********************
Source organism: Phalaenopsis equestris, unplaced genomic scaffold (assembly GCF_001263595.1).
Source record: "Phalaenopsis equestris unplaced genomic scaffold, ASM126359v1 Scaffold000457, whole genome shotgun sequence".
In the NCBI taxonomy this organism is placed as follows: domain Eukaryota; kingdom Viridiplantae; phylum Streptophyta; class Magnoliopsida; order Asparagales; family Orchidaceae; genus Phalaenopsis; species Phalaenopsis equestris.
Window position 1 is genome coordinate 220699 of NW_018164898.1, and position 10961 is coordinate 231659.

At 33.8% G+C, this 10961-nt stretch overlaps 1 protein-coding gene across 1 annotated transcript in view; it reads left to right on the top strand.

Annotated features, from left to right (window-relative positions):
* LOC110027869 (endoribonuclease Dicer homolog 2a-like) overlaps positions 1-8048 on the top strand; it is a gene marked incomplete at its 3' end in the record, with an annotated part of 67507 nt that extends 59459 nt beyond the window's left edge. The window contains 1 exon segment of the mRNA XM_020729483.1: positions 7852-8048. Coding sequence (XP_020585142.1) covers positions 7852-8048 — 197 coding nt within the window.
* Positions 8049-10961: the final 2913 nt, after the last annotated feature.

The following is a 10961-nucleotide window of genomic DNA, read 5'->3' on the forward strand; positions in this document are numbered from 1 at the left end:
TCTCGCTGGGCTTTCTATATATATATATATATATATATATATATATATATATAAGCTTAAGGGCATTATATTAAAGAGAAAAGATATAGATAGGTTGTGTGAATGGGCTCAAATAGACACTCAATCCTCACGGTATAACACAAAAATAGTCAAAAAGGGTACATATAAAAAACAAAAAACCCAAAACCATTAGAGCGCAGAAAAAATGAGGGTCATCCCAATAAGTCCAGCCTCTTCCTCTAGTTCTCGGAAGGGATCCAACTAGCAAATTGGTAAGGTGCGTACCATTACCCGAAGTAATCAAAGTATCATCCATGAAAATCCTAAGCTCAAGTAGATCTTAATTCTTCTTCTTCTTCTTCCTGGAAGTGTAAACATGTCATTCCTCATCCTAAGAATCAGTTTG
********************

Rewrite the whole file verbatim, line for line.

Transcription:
Source organism: Phalaenopsis equestris, unplaced genomic scaffold (assembly GCF_001263595.1).
Source record: "Phalaenopsis equestris unplaced genomic scaffold, ASM126359v1 Scaffold000457, whole genome shotgun sequence".
In the NCBI taxonomy this organism is placed as follows: domain Eukaryota; kingdom Viridiplantae; phylum Streptophyta; class Magnoliopsida; order Asparagales; family Orchidaceae; genus Phalaenopsis; species Phalaenopsis equestris.
Window position 1 is genome coordinate 220699 of NW_018164898.1, and position 10961 is coordinate 231659.

At 33.8% G+C, this 10961-nt stretch overlaps 1 protein-coding gene across 1 annotated transcript in view; it reads left to right on the top strand.

Annotated features, from left to right (window-relative positions):
* LOC110027869 (endoribonuclease Dicer homolog 2a-like) overlaps positions 1-8048 on the top strand; it is a gene marked incomplete at its 3' end in the record, with an annotated part of 67507 nt that extends 59459 nt beyond the window's left edge. The window contains 1 exon segment of the mRNA XM_020729483.1: positions 7852-8048. Coding sequence (XP_020585142.1) covers positions 7852-8048 — 197 coding nt within the window.
* Positions 8049-10961: the final 2913 nt, after the last annotated feature.

The following is a 10961-nucleotide window of genomic DNA, read 5'->3' on the forward strand; positions in this document are numbered from 1 at the left end:
TCTCGCTGGGCTTTCTATATATATATATATATATATATATATATATATATATAAGCTTAAGGGCATTATATTAAAGAGAAAAGATATAGATAGGTTGTGTGAATGGGCTCAAATAGACACTCAATCCTCACGGTATAACACAAAAATAGTCAAAAAGGGTACATATAAAAAACAAAAAACCCAAAACCATTAGAGCGCAGAAAAAATGAGGGTCATCCCAATAAGTCCAGCCTCTTCCTCTAGTTCTCGGAAGGGATCCAACTAGCAAATTGGTAAGGTGCGTACCATTACCCGAAGTAATCAAAGTATCATCCATGAAAATCCTAAGCTCAAGTAGATCTTAATTCTTCTTCTTCTTCTTCCTGGAAGTGTAAACATGTCATTCCTCATCCTAAGAATCAGTTTG